Some of my favorite stories in history are the ironic ones, and history is replete with irony. One of the most memorable is the ironic lesson of Voltaire, the famed French philosopher. Known for his sharp wit and writing abilities, he was in constant fear of being jailed for choosing to write against such topics as the justice system and religion with blistering prose. One such example is his famous statement “The Bible is that what fools have written and imbeciles command… Another century, and there will not be another Bible on Earth.” The irony is that fifty years after his life, half the time he predicted, Voltaire’s home in France was purchased by Colonel Henri Tronchin, who converted the home into a repository to distribute Bibles and religious literature. In this way one of the greatest skeptics of the 18th century left behind this enduring legacy: The Bible will always outlive its pall bearers.
Voltaire admired other great minds, such as Sir Isaac Newton. It has been said that upon receiving a copy of Newton’s Principia Mathematica, Voltaire knelt down in reverence, paying respect to the great scientist. Contrast Voltaire’s statement with that of his hero who boldly stated, “We account the Scriptures of God to be the most sublime philosophy, I find more marks of authenticity in the Bible than any profane (read, skeptical) history whatsoever.” Newton was no imbecile. His work in mathematics and physics revolutionized science, propelling him to near-legendary status. Yet Newton himself would deny such fame accredited to him, as he himself said, “If I see further than others, it is because I stand on the shoulders of giants.” Such an admirable attitude is worth emulating, as even his detractors praised him for his humility.
The Bible is like that, it stands as an immovable monument in the history of mankind. As a fact, it has received more criticism than any other work, and yet the number of devoted followers only grows. It polarizes people who may, on any ordinary day, would be considered colleagues by any other measure. A modern example would be the world-famous atheist and scientist Richard Dawkins and another renowned scientist, Francis Collins. Dawkins, made famous for his vitriolic attacks on religion, has also written extensively in many academic journals in the field of biology. Collins, famous for leading the Human Genome project which revolutionized the way we do medicine, has frequently written on the intersection between faith and science, showing how modern science and faith are not competitors for truth.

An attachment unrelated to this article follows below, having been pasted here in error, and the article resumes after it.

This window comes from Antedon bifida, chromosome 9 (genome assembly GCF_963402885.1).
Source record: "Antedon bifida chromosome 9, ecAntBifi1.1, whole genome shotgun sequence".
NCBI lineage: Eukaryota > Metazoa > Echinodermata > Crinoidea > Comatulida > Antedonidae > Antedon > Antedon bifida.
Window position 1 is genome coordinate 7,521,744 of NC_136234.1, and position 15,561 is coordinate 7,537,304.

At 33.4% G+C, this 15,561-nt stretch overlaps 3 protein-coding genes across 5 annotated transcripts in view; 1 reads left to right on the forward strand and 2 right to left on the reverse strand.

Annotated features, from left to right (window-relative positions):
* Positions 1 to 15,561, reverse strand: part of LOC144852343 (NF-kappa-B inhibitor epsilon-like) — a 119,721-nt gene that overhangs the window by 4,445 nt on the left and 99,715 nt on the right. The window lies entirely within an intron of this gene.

In an interview, Dawkins, upon hearing that Collins was a Christian who took the Bible seriously, remarked, “Really? You must be joking. Well I had thought better of Francis. Are you sure?” The obvious assumption of men like Voltaire and Dawkins is that no educated man can take the Bible seriously.
Why this polarizing? At a time where tolerance and multiculturalism are touted as two unquestionable virtues, is this polarizing consistent with our collective ethos? The responses to such questions are varied, and unfortunately much confusion surrounds the topic. This is especially true at the popular level and the internet, where conversations are carried out in sound-byte quotes, cartoons, and a flurry of memes. Dawkins himself would disagree that these memes are the best way of dialogue, while also affirming that religious people who take the idea of God seriously should be mocked. Such a response is often untrue of skeptical thinkers, as even Voltaire would have agreed over 200 years ago, “I disagree with what you say, but will defend to the death your right to say it.” Many respected atheists took Dawkins to task over such a claim. In a world of civility, mocking a counter-perspective only closes the conversation, and halts any hope for progress in our dialogue. Instead, dialogue happens when you ask questions of a counter perspective without provoking the baser instincts in those who you find yourself disagreeing with.